I interviewed extroverts and introverts this week. It is so refreshing to learn that I’m not the only one whose spouse thinks his wife is over the top, little silly, loud, outspoken and life of the party! Personally, I think that’s the reason he fell in love.
My personality is bigger than I am. I’ve always been quite proud of my full of life, bold free-spirited self. I’ve never been afraid to approach someone to ask a question. I’m always prepared with an answered if asked a question. I enter a room ready to mingle. I thrive from gatherings and interactions. Unfortunately, all of these characteristics simply drain the hubs. Much like the couples with extroverted spouses, crowds and noise overwhelm him. The thought of even going to a party or starting a conversation is a nightmare. He’d rather read a book than to head out on the town. He likes whiskey and scotch and relaxing on the deck. I like singing in the kitchen with while sipping on Skinnygirl Sangria!
We’ve survived 20 years of the extroverted, introverted madness. So it’s possible to make it work!
Decide if you are interested in being in a relationship with someone who is much like you or totally opposite and why. I’ve talked to couples that are content with being with their “double.” They feel it’s easier because they think so much alike. Other’s feel that being with someone totally opposite can be challenging yet interesting.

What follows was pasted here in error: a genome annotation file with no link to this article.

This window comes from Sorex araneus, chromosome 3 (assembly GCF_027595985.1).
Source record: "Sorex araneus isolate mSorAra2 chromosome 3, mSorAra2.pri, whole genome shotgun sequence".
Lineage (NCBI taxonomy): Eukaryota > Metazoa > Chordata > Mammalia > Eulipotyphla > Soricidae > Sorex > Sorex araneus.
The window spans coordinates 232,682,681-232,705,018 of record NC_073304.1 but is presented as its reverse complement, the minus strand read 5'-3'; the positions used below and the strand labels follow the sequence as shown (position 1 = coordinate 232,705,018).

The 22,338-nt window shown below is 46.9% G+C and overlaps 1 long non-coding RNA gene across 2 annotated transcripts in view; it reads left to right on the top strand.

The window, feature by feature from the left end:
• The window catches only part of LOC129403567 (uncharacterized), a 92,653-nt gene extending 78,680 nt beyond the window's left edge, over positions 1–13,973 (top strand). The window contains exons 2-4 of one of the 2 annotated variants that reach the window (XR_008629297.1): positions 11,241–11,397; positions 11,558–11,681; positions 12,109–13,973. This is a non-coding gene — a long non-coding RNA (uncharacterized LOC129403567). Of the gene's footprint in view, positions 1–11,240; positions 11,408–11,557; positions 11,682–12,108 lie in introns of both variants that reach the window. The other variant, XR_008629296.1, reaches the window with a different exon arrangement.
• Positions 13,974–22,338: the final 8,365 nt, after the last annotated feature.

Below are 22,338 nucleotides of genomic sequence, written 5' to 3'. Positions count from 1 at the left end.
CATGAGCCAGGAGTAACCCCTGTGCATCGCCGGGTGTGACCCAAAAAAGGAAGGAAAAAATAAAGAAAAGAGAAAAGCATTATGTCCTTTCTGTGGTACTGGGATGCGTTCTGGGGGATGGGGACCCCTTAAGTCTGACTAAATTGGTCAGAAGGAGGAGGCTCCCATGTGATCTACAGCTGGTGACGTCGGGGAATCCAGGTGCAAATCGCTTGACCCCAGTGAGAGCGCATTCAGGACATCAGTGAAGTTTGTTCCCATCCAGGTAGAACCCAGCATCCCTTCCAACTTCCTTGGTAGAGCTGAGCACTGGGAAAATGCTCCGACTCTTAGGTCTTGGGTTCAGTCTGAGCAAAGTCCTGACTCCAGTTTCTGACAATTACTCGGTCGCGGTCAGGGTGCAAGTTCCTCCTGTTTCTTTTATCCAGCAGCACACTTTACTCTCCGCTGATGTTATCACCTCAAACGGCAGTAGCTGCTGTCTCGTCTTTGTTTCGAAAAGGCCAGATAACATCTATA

If you are introverted, enjoy a much more serene, calming atmosphere make that clear. Most mistake this personality trait to be antisocial.
If you are extroverted, remember that just because someone isn’t like you, they aren’t required to change. I use to identify it as being boring, fun sucker, buzz killer, which is very untrue. Introverted people are just as creative; they just think differently, and that is totally okay.
Introverts require less stimulation from the world to be awake and alert than extroverts do. This means introverts are more easily over-stimulated. (Psychologist, Hans Eysenck)
Finding a balance between the personalities is the key to building successful healthy relationships. I’ve gotten the hubs to try new things, such as dancing. He hated to dance. He could never get out of his head and worried too much about what others thought. I’ve helped him to loosen up and not opt for results and think so much. Instead, just have a good time and let the music take over. He’s teaching me to figure out that dang Rubik’s cube. The thought of me completing that annoying little square was once overwhelming. The turning, twisting, and matching drove me insane. Not to mention he can solve it in under two minutes. When I see that many colors together, I’d much rather pull out my paint, paintbrushes, and canvas and create a piece to hang over the fireplace. I’m learning to chill out, take a breather and slow down.
Although we process things differently, we have the same goals, to enjoy life and be accepted for who we are. Our uniqueness, similarities, and differences bring us together. So choose what you like, and embrace what you’ve chosen!